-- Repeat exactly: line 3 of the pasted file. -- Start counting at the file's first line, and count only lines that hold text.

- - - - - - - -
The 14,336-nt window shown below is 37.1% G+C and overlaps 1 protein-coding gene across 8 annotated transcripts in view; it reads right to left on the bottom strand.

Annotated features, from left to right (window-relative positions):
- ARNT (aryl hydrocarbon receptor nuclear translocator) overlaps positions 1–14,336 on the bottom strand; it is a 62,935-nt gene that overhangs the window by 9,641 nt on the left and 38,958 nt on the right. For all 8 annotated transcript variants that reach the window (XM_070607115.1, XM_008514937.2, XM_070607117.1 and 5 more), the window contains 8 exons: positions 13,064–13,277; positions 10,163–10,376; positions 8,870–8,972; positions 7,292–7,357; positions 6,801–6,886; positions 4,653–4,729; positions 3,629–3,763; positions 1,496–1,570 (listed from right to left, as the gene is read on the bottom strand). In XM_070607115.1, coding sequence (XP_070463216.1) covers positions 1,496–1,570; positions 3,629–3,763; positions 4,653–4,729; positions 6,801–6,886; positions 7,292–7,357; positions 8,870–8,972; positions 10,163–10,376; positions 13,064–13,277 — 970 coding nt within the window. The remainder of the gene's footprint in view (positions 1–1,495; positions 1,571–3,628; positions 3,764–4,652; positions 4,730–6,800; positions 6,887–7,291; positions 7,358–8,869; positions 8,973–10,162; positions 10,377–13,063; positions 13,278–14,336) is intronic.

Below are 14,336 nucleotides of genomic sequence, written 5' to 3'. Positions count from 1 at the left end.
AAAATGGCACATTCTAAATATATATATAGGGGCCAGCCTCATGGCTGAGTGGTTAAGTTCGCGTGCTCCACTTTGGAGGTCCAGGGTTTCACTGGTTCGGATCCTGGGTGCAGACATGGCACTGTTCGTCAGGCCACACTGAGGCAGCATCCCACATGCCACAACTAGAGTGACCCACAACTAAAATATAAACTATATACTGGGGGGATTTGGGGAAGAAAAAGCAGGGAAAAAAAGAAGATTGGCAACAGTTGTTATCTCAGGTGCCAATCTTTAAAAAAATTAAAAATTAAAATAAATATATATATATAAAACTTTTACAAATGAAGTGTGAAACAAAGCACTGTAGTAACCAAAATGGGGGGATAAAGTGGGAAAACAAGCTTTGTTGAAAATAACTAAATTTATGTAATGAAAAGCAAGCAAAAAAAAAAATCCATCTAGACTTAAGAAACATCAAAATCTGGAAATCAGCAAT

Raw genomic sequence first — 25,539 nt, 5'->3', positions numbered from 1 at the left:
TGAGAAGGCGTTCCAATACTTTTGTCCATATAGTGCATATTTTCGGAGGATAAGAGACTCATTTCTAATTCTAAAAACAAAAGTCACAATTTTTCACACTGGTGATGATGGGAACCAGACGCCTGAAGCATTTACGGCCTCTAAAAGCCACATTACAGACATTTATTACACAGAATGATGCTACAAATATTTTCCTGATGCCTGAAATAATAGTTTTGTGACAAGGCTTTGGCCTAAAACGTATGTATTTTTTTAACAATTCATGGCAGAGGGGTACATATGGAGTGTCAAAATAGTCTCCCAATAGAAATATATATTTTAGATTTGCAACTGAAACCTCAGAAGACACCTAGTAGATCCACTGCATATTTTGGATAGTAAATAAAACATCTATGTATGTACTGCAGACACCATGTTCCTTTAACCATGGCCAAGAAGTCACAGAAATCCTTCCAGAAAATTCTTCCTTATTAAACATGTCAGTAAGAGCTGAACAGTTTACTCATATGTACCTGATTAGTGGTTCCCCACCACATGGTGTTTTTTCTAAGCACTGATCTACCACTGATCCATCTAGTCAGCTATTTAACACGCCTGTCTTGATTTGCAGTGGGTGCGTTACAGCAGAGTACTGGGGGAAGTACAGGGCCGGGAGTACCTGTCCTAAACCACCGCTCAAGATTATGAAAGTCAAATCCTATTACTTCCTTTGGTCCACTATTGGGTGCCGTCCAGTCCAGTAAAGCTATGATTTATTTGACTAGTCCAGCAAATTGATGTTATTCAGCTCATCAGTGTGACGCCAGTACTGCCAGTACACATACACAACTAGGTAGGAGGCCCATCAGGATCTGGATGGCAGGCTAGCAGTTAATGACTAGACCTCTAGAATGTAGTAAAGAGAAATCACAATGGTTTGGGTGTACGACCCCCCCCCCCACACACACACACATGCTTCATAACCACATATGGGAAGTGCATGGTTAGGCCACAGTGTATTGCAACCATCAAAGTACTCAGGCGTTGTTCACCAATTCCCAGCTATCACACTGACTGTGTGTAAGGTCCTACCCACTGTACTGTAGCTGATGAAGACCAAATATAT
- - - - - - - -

- ARNT (aryl hydrocarbon receptor nuclear translocator) overlaps positions 1–14,336 on the bottom strand; it is a 62,935-nt gene that overhangs the window by 9,641 nt on the left and 38,958 nt on the right. For all 8 annotated transcript variants that reach the window (XM_070607115.1, XM_008514937.2, XM_070607117.1 and 5 more), the window contains 8 exons: positions 13,064–13,277; positions 10,163–10,376; positions 8,870–8,972; positions 7,292–7,357; positions 6,801–6,886; positions 4,653–4,729; positions 3,629–3,763; positions 1,496–1,570 (listed from right to left, as the gene is read on the bottom strand). In XM_070607115.1, coding sequence (XP_070463216.1) covers positions 1,496–1,570; positions 3,629–3,763; positions 4,653–4,729; positions 6,801–6,886; positions 7,292–7,357; positions 8,870–8,972; positions 10,163–10,376; positions 13,064–13,277 — 970 coding nt within the window. The remainder of the gene's footprint in view (positions 1–1,495; positions 1,571–3,628; positions 3,764–4,652; positions 4,730–6,800; positions 6,887–7,291; positions 7,358–8,869; positions 8,973–10,162; positions 10,377–13,063; positions 13,278–14,336) is intronic.